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February 19, 2004

{     Danger: Diabolik     }    

Somewhere between campy and cool, between hero and villian, between Connery's Bond and Adam West's Batman lives a man named Diabolik. Italian schlock-horror maestro Mario Bava brought this character to startling life in his 1968 film Danger: Diablolik. Equal parts comic book and pulp novel, the film oozes with color and style, boasting an absolutely devastating psycho-pop soundtrack composed by Ennio Morricone (who scored The Good, the Bad and the Ugly.) A flop at the box office, Danger: Diabolik has never really gotten it's due. Underappreciated does not begin to describe it- this film has suffered distribution problems, a retooling of the soundtrack which substitutes bland spy jazz for Morricone's moody themes, and little hope of new life in the dvd format, among other trials and tribulations. It is a damn shame (a fucking damn shame, if you will) because Diabolik is one of the most imaginitive and surprisingly well-executed films to be put to screen. Originally offered a $3million dollar budget by ever-insane film producer Dino de Laurentis, Bava shot the film for just over $400k, a move you will never see in today's industry. With cheap but effective lighting, Bava manipulates the colors of the film's interiors, infusing them with a hyper-real life. Even when filming outdoors the otherwordly feel is conveyed by costuming decisions and frenetic camerawork, all to the delicious beat of Morricone's soundtrack. Actor John Phillip Law turns out the lead role, and since much of the film involves him running around partially masked, he does most of his acting with explosive body language and some of the most expressive eyebrows ever filmed. Bava supplements Law's performance with sweeping pans, quick cuts and insane close-ups. Diabolik is a true anti-hero, a super-thief with an insatiable lust for wealth, sex and luxurious material goods. He works for himself, and his morals are his own. This guy makes the current crop of "action heroes" look like the douchebags they really are (yeah, I'm talkin' to you, Vin Deisel!) Add in a supporting cast that includes a bumbling detective, an evil mastermind, a slew of trippin' hippies and the luscious Marisa Mell as sexpot-sidekick Eva, and things start to get a bit intoxicating. The inclusion of two Jaguar E-types will have the gearhead in you doing an on-the-spot oil change, and the spy-fi styled sets (especially Diabolik's lair) will have you hooked. Danger: Diabolik has the distinct honor of being the one of the last films to get it's chops busted by the MST3K crew, though in all fairness by the time they got around to the last season, they were pulling at straws, and this one got picked because it made an easy Austin Powers-esque target. While the retro-kitsch is certainly rockin' in Diabolik , it bypasses the so-bad-it's-good category and rockets right into so-insane-it's-amazing. Since it's only available on VHS (and under 10 cool ones at that), Diabolik stands as one of the few reasons it's still worth owning your VCR. Since the copy I've seen was dubbed off AMC, and they made a point of letting you know the film was being seen uncut and had it's original soundtrack, I can't guarantee that the VHS release will live up to the hype I've wildly tossed it's way, but it will at least let you catch a glimpse of the dangerous, deadly and ever so sexy world of Danger: Diabolik!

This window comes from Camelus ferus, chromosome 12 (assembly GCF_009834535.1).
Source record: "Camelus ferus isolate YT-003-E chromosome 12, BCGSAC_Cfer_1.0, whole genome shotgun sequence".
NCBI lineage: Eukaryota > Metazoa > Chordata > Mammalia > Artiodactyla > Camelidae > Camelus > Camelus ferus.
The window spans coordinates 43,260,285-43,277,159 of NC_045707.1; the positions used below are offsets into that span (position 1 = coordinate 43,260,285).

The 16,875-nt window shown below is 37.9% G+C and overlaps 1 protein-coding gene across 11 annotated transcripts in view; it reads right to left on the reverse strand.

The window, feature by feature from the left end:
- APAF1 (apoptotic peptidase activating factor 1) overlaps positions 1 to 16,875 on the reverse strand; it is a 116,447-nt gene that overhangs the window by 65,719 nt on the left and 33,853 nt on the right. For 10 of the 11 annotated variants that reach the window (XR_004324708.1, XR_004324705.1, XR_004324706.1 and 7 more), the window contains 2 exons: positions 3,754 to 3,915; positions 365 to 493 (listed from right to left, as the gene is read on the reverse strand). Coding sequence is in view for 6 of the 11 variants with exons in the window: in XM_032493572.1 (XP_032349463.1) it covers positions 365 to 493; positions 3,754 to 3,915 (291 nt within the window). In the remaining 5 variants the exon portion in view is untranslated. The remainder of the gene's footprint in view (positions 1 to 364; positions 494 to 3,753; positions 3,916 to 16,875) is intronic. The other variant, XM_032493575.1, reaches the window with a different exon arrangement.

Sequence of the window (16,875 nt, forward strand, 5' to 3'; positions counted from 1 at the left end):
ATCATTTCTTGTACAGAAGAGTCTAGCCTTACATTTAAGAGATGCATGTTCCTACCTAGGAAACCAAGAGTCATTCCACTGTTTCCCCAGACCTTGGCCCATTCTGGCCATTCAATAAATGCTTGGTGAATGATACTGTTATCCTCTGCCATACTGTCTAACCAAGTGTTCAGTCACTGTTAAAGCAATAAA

» Buy it...

Comments

I second Adam's recommendation. Most people tend to focus on Bava's horror works, yet this piece is among his strongest. I picked this up in Pittsburgh a few years back because I was tired of seeing other things reference it. If I remember correctly, an Acme skateboards video, the Beastie Boys "Body Movin" video, and Roman Coppola's "CQ" all pay homage to this lovely espionage thriller. And John Phillip Law is amazing!

Posted by: Eric Swisher at February 19, 2004 10:49 PM

Props to The Swish for pointing out an erroneously credited Barbarella reference in an early draft of this posting- that was Roger Vadim, not my man Mario B calling the shots. Nice work tracking the influence of this film too, it's just a shame that because Bava broke genres with this (his usual mein being horror) it's not even celebrated by some of his most hardcore fans. I'm at the point where I want to start a petition to get this classic reminted for the DVD generation. Roman Coppola, Beastie Boys- I know you cats are listening (who doesn't pay attention to the crowndozen comment pages?) and it's time to give a little back by using your influence to get this film ressurected.
Word to your moms.

Posted by: Adam at February 19, 2004 11:54 PM
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